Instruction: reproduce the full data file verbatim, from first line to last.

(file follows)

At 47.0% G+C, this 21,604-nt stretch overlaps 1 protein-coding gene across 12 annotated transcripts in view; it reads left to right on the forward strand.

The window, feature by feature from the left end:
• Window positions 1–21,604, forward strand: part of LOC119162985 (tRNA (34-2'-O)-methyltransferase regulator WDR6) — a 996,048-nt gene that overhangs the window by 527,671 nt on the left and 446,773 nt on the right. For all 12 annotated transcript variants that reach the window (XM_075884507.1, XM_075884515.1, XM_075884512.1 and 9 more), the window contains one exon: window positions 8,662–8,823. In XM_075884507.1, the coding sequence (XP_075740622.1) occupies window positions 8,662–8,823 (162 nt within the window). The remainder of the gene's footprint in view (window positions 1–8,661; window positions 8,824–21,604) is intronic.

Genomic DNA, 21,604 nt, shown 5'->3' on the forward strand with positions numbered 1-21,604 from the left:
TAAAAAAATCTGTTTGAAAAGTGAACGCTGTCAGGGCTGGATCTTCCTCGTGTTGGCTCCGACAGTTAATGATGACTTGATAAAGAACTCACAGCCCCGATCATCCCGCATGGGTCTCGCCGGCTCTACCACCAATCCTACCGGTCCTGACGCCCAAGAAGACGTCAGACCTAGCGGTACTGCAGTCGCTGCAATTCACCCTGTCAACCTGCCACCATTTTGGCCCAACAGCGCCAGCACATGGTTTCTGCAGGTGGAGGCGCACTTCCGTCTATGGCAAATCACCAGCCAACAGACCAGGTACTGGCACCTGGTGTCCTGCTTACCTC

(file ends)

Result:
At 47.0% G+C, this 21,604-nt stretch overlaps 1 protein-coding gene across 12 annotated transcripts in view; it reads left to right on the forward strand.

The window, feature by feature from the left end:
• Window positions 1–21,604, forward strand: part of LOC119162985 (tRNA (34-2'-O)-methyltransferase regulator WDR6) — a 996,048-nt gene that overhangs the window by 527,671 nt on the left and 446,773 nt on the right. For all 12 annotated transcript variants that reach the window (XM_075884507.1, XM_075884515.1, XM_075884512.1 and 9 more), the window contains one exon: window positions 8,662–8,823. In XM_075884507.1, the coding sequence (XP_075740622.1) occupies window positions 8,662–8,823 (162 nt within the window). The remainder of the gene's footprint in view (window positions 1–8,661; window positions 8,824–21,604) is intronic.

Genomic DNA, 21,604 nt, shown 5'->3' on the forward strand with positions numbered 1-21,604 from the left:
TAAAAAAATCTGTTTGAAAAGTGAACGCTGTCAGGGCTGGATCTTCCTCGTGTTGGCTCCGACAGTTAATGATGACTTGATAAAGAACTCACAGCCCCGATCATCCCGCATGGGTCTCGCCGGCTCTACCACCAATCCTACCGGTCCTGACGCCCAAGAAGACGTCAGACCTAGCGGTACTGCAGTCGCTGCAATTCACCCTGTCAACCTGCCACCATTTTGGCCCAACAGCGCCAGCACATGGTTTCTGCAGGTGGAGGCGCACTTCCGTCTATGGCAAATCACCAGCCAACAGACCAGGTACTGGCACCTGGTGTCCTGCTTACCTC